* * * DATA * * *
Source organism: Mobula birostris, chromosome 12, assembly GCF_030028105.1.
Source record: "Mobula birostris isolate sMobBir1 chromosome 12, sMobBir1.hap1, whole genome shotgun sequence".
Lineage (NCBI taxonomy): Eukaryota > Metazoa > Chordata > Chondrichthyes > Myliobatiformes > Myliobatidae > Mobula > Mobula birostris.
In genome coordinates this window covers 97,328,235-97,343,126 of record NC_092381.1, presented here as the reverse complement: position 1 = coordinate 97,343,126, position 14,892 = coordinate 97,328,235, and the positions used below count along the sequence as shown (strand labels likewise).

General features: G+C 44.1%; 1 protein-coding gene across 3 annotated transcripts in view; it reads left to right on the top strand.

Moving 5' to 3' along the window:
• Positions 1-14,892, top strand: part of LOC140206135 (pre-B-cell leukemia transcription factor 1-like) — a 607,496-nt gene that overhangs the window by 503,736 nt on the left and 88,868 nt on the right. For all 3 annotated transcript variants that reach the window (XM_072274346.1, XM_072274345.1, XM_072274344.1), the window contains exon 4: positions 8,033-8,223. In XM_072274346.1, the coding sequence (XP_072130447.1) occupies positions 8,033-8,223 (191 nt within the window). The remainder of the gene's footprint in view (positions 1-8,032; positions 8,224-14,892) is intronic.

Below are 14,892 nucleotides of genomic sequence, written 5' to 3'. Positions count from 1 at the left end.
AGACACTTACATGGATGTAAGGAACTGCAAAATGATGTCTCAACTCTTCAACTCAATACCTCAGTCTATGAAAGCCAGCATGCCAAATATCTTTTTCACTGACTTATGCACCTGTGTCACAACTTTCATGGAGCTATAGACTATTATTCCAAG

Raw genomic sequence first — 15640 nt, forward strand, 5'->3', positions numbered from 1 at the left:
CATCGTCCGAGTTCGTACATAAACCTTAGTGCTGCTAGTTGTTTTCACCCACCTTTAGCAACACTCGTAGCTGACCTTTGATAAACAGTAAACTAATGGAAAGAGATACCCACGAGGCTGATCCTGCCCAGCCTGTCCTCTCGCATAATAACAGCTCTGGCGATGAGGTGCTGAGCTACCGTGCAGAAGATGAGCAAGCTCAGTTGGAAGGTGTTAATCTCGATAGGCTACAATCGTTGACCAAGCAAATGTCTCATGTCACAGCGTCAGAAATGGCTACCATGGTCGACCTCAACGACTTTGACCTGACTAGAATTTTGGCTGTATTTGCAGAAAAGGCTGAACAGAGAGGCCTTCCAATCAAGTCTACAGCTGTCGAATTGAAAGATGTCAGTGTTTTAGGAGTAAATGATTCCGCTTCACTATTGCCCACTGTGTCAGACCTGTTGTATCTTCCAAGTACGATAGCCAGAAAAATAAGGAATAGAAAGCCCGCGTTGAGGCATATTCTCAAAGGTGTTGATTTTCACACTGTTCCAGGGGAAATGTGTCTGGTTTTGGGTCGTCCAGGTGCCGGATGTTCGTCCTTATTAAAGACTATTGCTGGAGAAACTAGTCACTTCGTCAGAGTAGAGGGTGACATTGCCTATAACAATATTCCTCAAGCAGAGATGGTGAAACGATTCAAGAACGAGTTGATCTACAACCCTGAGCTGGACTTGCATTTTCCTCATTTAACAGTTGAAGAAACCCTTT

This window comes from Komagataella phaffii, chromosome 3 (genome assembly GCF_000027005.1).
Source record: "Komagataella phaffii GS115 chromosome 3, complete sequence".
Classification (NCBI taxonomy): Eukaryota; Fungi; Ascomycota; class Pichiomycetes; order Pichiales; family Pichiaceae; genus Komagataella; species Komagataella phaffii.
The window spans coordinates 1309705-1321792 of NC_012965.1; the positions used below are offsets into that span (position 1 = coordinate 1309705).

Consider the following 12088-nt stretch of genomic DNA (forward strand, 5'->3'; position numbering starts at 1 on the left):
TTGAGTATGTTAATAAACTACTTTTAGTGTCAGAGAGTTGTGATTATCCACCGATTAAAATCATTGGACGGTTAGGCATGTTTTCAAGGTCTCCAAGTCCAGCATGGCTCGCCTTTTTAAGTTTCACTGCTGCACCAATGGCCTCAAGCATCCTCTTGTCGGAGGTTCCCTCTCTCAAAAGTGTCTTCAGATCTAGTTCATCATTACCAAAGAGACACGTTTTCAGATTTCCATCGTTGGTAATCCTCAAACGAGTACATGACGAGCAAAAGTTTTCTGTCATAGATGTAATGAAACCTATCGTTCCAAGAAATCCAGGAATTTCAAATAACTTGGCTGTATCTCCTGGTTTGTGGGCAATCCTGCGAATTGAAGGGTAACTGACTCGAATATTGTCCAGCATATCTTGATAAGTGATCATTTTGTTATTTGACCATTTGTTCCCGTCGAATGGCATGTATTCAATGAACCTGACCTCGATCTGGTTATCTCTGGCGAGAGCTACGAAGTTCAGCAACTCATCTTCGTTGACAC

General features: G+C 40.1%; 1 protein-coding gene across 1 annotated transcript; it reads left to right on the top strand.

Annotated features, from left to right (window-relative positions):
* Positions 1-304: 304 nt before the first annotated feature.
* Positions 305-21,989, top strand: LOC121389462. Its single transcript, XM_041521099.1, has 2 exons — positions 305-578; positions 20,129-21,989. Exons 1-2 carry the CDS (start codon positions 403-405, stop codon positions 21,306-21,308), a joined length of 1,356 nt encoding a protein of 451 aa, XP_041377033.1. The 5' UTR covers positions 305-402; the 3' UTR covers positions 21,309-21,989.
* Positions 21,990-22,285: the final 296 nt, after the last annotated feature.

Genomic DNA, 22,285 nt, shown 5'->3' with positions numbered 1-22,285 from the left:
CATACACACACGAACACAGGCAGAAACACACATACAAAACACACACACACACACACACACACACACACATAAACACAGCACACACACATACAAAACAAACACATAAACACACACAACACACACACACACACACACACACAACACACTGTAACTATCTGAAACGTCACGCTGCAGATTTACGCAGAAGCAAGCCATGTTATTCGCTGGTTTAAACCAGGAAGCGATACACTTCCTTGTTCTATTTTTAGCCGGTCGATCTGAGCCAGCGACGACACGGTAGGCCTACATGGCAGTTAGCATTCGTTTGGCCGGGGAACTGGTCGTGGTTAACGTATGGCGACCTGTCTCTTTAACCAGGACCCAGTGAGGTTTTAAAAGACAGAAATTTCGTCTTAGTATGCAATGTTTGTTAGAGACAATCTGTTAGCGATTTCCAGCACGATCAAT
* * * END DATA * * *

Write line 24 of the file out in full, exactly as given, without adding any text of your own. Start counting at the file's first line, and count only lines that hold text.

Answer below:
CATACACACACGAACACAGGCAGAAACACACATACAAAACACACACACACACACACACACACACACACATAAACACAGCACACACACATACAAAACAAACACATAAACACACACAACACACACACACACACACACACACAACACACTGTAACTATCTGAAACGTCACGCTGCAGATTTACGCAGAAGCAAGCCATGTTATTCGCTGGTTTAAACCAGGAAGCGATACACTTCCTTGTTCTATTTTTAGCCGGTCGATCTGAGCCAGCGACGACACGGTAGGCCTACATGGCAGTTAGCATTCGTTTGGCCGGGGAACTGGTCGTGGTTAACGTATGGCGACCTGTCTCTTTAACCAGGACCCAGTGAGGTTTTAAAAGACAGAAATTTCGTCTTAGTATGCAATGTTTGTTAGAGACAATCTGTTAGCGATTTCCAGCACGATCAAT